McCullough Marketing has moved to RE/MAX of Nanaimo

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Feb
27
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An article in the Guardian publication called the color grey a controversial color and labeled it "the drabbest color in the palette". Karen Haller, an interior designer, commented that the color grey "draws no attention to itself, it keeps its distance, remaining separate". In fact, wearing grey clothing is often seen as the color to wear when you DON'T want to be seen. This may be why the color grey is often worn to funerals as an alternative to wearing black. It is viewed as "cloaking the personality" and being very serious in nature. Dark grey walls can cause a room to look smaller than they are, and neutral colors that are warm create an inviting and spacious ambiance for a home buyer. For this reason, light grey is quickly becoming a popular neutral color since it looks good with almost any color. In color psychology, grey can represent peace and balance, and Christian Dior once said that "tones of grey, pale turquoise and pink will prevail".
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Feb
20
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However you want to label Lance Armstrong – hero, psychopath, inspiring or revolting, it seems that he continues to make headlines (for all the wrong reasons). This week, he finally admitted that he had "encouraged" his girlfriend to take the blame for Lance crashing into 2 parked cars in December after leaving a party. He took responsibility only when his girlfriends' story was not believed by Denver police. Lance's actions remind me of the old saying "if you keep on doing what you're doing, you will keep on getting what you're getting".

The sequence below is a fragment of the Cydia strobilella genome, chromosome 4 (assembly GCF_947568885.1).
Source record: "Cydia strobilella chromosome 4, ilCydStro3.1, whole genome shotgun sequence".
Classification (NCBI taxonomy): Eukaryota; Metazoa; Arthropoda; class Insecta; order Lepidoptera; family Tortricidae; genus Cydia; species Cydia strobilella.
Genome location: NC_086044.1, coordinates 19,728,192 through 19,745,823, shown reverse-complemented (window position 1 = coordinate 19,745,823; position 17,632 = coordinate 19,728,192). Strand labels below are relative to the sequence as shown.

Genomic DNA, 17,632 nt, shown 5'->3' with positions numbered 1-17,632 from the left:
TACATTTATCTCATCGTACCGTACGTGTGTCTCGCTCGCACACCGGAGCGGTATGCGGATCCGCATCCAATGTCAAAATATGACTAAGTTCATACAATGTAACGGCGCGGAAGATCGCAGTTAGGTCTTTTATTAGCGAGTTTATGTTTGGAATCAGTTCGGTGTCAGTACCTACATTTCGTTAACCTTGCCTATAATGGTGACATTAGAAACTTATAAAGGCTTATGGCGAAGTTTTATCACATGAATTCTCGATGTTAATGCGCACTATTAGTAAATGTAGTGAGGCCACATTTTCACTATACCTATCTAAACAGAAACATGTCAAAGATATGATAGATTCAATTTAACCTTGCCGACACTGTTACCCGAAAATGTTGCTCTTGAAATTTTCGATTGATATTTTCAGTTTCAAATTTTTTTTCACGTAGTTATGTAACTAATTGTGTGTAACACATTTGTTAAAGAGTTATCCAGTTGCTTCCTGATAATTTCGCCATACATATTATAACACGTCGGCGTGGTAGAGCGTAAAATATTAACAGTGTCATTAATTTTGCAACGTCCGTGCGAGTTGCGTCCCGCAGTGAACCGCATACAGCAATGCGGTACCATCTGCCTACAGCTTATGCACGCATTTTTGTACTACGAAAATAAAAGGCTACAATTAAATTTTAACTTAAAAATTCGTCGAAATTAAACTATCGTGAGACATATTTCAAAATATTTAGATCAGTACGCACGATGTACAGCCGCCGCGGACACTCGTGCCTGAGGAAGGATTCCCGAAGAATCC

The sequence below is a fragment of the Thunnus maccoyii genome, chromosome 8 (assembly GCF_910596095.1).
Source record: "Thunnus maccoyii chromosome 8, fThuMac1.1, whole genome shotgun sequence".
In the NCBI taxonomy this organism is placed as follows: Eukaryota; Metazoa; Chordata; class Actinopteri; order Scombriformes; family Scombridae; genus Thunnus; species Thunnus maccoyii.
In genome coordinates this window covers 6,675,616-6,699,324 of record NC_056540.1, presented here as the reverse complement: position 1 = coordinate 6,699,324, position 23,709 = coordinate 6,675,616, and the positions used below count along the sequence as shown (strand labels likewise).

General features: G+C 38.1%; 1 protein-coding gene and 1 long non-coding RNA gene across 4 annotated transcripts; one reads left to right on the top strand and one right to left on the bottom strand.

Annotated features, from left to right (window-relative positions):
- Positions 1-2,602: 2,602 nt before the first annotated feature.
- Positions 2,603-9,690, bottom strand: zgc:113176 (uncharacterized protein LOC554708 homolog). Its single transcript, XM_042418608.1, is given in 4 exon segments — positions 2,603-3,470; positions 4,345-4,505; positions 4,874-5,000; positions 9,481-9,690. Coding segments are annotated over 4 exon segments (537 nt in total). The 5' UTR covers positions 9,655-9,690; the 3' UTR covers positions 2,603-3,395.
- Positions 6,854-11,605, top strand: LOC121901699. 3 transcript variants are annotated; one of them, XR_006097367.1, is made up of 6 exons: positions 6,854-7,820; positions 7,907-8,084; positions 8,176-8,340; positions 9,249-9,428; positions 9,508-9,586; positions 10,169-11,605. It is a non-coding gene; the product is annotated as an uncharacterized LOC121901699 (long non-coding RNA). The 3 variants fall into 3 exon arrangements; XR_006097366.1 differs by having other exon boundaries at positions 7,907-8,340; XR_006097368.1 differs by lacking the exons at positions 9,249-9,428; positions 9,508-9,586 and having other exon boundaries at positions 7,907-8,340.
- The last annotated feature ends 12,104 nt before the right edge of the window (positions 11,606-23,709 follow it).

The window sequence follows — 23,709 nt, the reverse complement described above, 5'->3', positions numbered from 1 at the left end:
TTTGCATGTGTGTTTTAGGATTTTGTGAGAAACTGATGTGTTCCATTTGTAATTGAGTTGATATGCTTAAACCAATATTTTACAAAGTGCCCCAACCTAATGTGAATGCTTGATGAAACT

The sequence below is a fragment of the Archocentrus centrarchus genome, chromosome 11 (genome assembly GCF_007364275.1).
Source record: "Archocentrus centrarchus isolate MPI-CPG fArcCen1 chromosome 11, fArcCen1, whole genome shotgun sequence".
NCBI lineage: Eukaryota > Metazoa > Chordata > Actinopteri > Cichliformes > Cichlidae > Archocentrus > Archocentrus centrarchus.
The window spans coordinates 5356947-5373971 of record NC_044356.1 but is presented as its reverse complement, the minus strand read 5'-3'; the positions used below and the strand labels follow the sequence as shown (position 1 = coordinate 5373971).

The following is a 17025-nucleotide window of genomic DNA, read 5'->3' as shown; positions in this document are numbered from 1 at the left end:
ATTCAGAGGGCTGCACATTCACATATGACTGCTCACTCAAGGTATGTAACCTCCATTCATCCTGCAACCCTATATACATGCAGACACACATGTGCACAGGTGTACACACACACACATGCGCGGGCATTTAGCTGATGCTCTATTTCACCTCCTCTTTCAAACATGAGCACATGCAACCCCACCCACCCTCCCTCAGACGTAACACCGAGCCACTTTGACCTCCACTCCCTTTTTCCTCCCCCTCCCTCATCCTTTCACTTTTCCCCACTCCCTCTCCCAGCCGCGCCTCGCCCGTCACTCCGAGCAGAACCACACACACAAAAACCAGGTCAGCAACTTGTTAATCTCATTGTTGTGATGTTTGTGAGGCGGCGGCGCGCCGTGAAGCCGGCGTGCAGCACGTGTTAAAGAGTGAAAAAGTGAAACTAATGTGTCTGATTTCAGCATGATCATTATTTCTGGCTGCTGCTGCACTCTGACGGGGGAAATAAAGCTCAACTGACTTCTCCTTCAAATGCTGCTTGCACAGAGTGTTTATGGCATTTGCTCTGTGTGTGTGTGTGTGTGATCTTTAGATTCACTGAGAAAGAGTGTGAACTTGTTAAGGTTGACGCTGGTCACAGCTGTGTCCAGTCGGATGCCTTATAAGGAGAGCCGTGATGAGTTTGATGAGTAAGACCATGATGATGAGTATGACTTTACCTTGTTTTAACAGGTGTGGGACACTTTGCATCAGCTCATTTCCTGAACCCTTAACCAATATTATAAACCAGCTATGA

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Feb
11
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How do we see ourselves? Valentine's Day can elicit a number of feelings for people – whether it be passion, love, lust, longing, sadness, or loneliness. For me, Valentine's Day is the day that I have the opportunity to celebrate my wedding anniversary with my beautiful wife, Johanna. Yes, writing a weekly newsletter and being able to mention my anniversary has its benefits! It seems that many of us see ourselves from the viewpoint of how we think others view us. The same can be said for how we determine our sense of wealth and success. I recently read a fascinating book "The Self Illusion" by Bruce Hood that discusses how the social brain creates identity. William James, a prodigal psychologist, once wrote, "A man's Self is the sum total of all that he CAN call his, not only his body and his psychic powers, but his clothes and his house, his wife and children, his ancestors and friends, his reputation and works, his lands and horses, and yacht and bank account." How do you define "wealth"? The rich are generally all those who are better off than you and I. To the average African, even the poorest Canadian is rich. To the executive making $100,000 a year, the controlling shareholder is rich. To the late Paul Getty, no one was rich if they could count their money.
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